Monday, July 20, 2015

Serious Downturn In Thunderstorm Activity

There was a very substantial decrease in thunderstorm activity across all of Arizona yesterday. While PW remained high, the large-scale environment became increasingly hostile. The CG plot above (from Vaisala and Atmo) is for 24-hours ending at 1:00 am MST this morning. Southeast Arizona had only isolated thunderstorms over the mountains. Another fickle TS has mostly sideswiped eastern Pima County. Across the ALERT network there were only 5 sites with rainfall during past 24-hours; however, of note was 1.26 inches at Elephant Head Butte on the west edge of the Santa Ritas.

The morning sounding from TWC (above 12 UTC skewT plot from SPC) continues with high PW but a very poor vertical wind profile, dominated by westerlies. There is more in the way of southwesterly steering flow, so some mountain storms may try to move a bit this afternoon. The WRF runs from 06 UTC forecast another day with very isolated mountain storms, as substantial drying occurs. The big question for next couple of days will be how strong the dry-out is. The blended PW analysis from CIMSS this morning (below for 11 UTC) indicates PWs of around 1 inch pushing into the lower Colorado River Basin. The models forecast the drier air to advect toward southern New Mexico, but with a battle zone setting up over the southeast corner of Arizona, before the moisture pushes back toward the northwest after mid-week.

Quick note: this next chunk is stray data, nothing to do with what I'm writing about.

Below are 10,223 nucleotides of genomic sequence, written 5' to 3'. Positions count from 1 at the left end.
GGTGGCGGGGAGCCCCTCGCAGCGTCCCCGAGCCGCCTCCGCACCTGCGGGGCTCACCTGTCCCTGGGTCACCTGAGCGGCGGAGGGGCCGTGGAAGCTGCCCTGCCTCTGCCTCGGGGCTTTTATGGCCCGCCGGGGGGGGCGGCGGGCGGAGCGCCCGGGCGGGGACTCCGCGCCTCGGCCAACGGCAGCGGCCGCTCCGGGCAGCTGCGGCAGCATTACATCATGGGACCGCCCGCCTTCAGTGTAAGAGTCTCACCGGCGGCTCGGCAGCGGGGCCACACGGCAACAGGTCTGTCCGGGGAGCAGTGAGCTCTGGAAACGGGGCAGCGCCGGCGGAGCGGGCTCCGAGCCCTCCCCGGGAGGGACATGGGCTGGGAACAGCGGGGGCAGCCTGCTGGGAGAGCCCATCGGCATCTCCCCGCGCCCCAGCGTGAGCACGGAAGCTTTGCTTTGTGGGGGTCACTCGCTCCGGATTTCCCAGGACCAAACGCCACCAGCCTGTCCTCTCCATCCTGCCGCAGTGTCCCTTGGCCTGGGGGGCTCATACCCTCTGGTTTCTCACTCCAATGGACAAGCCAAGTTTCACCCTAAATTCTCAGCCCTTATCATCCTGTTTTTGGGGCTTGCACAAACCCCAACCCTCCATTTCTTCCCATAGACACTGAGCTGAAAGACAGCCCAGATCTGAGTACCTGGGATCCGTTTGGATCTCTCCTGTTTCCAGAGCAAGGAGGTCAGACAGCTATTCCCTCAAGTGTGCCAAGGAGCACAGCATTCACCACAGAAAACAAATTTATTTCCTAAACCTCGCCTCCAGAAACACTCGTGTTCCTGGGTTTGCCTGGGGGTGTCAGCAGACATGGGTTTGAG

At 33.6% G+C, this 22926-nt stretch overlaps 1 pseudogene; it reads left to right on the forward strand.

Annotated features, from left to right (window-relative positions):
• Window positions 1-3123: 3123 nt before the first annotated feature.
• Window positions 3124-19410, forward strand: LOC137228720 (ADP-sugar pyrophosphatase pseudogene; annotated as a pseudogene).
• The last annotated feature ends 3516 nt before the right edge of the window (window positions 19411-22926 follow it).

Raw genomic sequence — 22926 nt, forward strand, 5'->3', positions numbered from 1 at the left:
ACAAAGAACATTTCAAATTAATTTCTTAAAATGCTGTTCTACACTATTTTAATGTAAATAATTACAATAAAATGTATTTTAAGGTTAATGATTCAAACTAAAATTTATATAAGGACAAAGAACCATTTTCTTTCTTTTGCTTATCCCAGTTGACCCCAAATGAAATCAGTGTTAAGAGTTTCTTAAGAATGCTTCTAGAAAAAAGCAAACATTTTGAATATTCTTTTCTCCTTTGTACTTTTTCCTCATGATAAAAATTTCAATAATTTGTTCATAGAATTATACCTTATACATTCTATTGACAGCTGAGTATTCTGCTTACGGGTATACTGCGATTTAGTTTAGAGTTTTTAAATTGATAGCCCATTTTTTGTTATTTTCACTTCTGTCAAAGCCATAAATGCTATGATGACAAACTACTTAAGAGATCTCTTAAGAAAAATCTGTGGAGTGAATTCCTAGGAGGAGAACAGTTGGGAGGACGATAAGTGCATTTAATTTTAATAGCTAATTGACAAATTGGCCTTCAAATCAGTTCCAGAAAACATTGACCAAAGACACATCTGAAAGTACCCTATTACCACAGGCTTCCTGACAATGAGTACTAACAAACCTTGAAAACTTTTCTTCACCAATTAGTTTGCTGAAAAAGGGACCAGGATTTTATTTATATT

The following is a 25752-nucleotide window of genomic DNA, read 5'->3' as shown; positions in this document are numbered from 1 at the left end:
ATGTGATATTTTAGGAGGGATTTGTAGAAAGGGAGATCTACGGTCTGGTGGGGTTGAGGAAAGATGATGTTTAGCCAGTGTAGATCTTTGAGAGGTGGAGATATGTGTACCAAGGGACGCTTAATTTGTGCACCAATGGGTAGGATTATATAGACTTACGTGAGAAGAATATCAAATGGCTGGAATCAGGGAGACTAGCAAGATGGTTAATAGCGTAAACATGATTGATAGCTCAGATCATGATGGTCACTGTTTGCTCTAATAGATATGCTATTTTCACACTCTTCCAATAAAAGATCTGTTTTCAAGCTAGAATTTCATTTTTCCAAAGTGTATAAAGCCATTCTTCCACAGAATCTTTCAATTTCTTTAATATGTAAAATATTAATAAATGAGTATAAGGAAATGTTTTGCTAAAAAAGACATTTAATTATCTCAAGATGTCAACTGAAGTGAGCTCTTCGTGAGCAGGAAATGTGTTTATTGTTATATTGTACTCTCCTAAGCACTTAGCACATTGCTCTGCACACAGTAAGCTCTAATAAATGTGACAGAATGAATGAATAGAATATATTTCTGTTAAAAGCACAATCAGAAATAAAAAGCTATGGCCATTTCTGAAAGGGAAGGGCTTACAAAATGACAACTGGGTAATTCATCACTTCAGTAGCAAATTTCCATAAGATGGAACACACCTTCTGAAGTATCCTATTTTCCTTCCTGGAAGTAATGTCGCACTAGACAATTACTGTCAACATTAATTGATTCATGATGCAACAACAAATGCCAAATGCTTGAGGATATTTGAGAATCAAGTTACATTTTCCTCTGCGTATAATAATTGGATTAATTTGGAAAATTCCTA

Finally a quick look at the tropical systems present this morning. The visible image above is from 7:15 am MST and shows the remarkable cloud mass associated with the remnants of once Cat. 4 hurricane Dolores, which turned into a record-setting event for many spots in southern California. The IR image below is from 1330 UTC and shows a very large MCS along the coast of the southern GoC, as well as the next tropical storm developing just west of 110 W. Certainly plenty to watch as the week evolves.

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